Even at a young age, Killy had a notably businesslike attitude toward skiing. He told Johnson, "I always believed that skiing was serious, that it was a way of living, a whole life." He noted that one of his friends was a better skier than he was, but did not believe that skiing could form the backbone of one's life. "He went down in the valley somewhere and began driving a truck," Killy told Johnson.


1943 Born August 30, in St-Cloud, France
1945 Moves to Val d'Isere with his family
1946 Learns to ski at age three
1950 Killy's mother, Madeleine, leaves the family
1957 Killy's father remarries
1958 Drops out of high school
1960 Chosen for French national ski team
1960-61 Wins slalom, giant slalom, downhill, and combined gold medals at French junior championships
1961 Wins first international race, a giant slalom, at Val d'Isere
1962 Misses world championships because of a broken leg
1962 Serves in Algeria with French Army
1962 Competes, but earns no medals in Olympics
1966 Wins downhill and combined at world championships
1966-67 Wins 23 of 30 races, including the World Cup overall title
1967-68 Experiences a slump, winning only one of six World Cup races
1968 Wins gold medals in downhill, giant slalom, and slalom at the Grenoble Olympics
1968-77 Travels widely, promoting products; races cars; stars in a film, and launches other ventures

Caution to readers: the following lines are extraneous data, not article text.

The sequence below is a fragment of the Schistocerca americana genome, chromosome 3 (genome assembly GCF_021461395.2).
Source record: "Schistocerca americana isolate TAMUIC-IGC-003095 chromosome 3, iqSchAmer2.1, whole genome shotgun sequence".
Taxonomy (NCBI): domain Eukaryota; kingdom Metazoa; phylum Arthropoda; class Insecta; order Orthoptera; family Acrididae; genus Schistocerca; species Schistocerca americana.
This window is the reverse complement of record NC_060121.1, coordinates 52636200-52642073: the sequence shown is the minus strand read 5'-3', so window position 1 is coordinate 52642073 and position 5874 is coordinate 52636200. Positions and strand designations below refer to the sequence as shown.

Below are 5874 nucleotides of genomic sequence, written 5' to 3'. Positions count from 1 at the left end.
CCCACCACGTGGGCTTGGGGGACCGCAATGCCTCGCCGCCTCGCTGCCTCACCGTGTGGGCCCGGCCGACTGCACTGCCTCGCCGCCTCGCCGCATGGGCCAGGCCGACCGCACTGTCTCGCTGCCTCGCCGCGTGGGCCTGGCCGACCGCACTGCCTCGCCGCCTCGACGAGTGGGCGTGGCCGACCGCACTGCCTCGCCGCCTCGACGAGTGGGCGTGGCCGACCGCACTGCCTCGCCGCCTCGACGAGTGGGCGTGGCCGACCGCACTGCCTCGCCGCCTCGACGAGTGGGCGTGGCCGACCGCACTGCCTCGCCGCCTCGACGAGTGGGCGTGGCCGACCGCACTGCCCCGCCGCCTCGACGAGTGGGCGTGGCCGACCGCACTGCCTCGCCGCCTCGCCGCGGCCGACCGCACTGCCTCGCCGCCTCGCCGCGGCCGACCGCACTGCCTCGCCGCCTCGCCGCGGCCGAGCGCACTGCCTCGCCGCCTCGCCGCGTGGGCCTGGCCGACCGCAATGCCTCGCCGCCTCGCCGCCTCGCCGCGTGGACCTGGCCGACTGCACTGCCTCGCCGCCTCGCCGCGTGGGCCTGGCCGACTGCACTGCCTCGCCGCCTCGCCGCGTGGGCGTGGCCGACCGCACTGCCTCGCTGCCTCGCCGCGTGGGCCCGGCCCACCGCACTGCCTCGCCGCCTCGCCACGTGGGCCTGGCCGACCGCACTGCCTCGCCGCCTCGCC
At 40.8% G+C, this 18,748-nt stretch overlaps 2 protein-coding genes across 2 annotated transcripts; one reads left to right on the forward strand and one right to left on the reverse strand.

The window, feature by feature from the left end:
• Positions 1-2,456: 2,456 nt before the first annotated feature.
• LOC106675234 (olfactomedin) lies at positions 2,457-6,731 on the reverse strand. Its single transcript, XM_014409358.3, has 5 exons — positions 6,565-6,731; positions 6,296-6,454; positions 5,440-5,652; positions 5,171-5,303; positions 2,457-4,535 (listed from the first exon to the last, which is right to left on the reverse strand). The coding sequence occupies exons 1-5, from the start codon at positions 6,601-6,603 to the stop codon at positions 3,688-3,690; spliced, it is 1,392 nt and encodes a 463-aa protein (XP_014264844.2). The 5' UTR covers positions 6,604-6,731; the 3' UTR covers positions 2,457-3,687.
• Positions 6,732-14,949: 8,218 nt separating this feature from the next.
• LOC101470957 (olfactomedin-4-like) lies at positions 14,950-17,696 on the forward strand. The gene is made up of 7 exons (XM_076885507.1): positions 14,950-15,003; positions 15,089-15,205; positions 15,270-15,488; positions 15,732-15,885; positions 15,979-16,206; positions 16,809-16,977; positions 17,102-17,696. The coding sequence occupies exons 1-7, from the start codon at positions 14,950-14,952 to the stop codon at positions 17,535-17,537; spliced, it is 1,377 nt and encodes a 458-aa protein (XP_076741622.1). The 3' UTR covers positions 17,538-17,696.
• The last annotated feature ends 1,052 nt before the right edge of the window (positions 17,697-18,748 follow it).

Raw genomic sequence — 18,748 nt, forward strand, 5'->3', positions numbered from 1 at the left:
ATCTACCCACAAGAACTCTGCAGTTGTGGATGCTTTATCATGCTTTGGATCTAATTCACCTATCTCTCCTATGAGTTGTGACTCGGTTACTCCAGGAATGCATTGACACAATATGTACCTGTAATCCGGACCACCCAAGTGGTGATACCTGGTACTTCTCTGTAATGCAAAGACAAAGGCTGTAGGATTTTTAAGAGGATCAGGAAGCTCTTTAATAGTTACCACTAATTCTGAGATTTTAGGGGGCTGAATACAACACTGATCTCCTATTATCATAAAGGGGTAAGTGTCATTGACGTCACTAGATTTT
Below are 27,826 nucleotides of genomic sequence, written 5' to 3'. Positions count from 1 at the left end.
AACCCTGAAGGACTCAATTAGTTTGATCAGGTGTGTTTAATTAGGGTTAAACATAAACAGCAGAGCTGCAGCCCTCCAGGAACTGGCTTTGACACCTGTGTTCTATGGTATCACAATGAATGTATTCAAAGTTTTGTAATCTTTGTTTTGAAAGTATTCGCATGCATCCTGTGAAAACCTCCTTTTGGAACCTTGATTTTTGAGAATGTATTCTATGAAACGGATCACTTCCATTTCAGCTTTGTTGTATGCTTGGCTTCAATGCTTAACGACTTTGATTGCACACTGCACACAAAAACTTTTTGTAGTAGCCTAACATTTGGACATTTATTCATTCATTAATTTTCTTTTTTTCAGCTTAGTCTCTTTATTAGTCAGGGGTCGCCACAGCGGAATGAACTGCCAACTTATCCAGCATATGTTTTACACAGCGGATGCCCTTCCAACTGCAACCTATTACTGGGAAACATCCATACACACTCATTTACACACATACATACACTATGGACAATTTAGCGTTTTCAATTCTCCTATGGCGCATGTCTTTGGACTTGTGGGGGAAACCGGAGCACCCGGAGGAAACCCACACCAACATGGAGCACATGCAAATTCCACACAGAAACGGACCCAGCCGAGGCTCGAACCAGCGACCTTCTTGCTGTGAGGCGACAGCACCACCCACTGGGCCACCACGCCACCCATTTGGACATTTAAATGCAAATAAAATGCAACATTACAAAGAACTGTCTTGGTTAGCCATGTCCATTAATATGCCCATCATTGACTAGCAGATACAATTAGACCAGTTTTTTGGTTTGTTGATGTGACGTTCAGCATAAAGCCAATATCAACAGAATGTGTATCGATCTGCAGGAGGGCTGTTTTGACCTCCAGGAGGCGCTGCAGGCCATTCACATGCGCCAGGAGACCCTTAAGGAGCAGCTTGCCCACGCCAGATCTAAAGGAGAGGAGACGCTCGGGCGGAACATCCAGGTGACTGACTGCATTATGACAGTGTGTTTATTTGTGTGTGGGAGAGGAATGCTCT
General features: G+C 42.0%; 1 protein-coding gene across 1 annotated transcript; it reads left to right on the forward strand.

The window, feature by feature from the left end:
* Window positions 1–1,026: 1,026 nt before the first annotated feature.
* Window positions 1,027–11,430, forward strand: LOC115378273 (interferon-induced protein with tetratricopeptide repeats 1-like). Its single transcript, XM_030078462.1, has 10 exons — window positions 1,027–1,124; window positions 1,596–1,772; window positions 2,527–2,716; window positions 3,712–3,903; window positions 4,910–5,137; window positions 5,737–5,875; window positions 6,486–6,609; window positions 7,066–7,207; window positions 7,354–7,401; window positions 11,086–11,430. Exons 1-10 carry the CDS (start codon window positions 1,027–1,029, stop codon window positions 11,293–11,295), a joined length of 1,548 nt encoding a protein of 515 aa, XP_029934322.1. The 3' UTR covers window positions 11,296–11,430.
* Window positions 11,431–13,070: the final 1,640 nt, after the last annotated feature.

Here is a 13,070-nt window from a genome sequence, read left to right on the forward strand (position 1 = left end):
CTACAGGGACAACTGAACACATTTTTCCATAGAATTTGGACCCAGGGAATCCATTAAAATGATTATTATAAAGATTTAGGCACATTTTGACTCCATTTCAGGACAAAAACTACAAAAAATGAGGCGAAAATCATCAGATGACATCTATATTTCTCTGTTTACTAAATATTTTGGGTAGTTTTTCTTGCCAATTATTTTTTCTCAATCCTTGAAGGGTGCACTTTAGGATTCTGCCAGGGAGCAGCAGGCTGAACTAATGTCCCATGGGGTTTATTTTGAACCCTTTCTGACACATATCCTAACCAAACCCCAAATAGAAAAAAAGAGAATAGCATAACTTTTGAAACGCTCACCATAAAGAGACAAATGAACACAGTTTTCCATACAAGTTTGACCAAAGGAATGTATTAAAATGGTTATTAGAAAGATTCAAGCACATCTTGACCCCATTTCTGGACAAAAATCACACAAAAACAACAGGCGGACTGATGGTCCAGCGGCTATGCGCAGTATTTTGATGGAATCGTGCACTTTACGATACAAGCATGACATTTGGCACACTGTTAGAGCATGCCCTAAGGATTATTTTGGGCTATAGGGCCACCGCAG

1972 Meets Daniele Gaubert
1973 Marries Gaubert
1977 Founds Veleda, a ski apparel company
1981 Becomes involved with COJO
1986 Albertville, France wins bid for 1992 Winter Olympics
1987 Becomes co-president of COJO but resigns shortly afterward
1987 Gaubert dies of cancer
1988 Returns to COJO as co-president
1992 Helps oversee 1992 Olympic Games in Albertville
1995-present Member of the International Olympic Committee

Despite his pragmatic approach to skiing, Killy was also reckless. His coach, Honore Bonnet, told Johnson that Killy was often in the lead during a race, but lost control and fell in the final seconds. "I reminded him that… if he wished ever to win he would have to arrange to also finish. But at the time I believed this young man had everything. Eventually I was proved right."

Killy won his first international race in 1961, after being ranked 39th; it was a giant slalom, held on his home mountain of Val d'Isere. Although Bonnet chose Killy to compete in the giant slalom at the 1962 world championships, Killy broke his leg in a fall three weeks before the competition began.

In 1962, Killy had also spent a summer doing compulsory service with the French army in Algeria, and he had contracted amebic dysentery and hepatitis. Although he competed in the 1962 Olympics, these ailments weakened him, and he did not place in any of the events he entered—the downhill, the special slalom, or the giant slalom.

Killy won the downhill and the combined at the world championships in 1966. During 1966-1967, he won twenty-three of thirty races, including all five World Cup downhill races; this was the first World Cup overall title.

After this great year, Killy considered retiring from the sport while he was still at the top of his form, but he kept skiing, with his eye on the 1968 Olympics. The 1967-1968 season was a bad one for Killy, who won only one of the six World Cup races before the Olympics.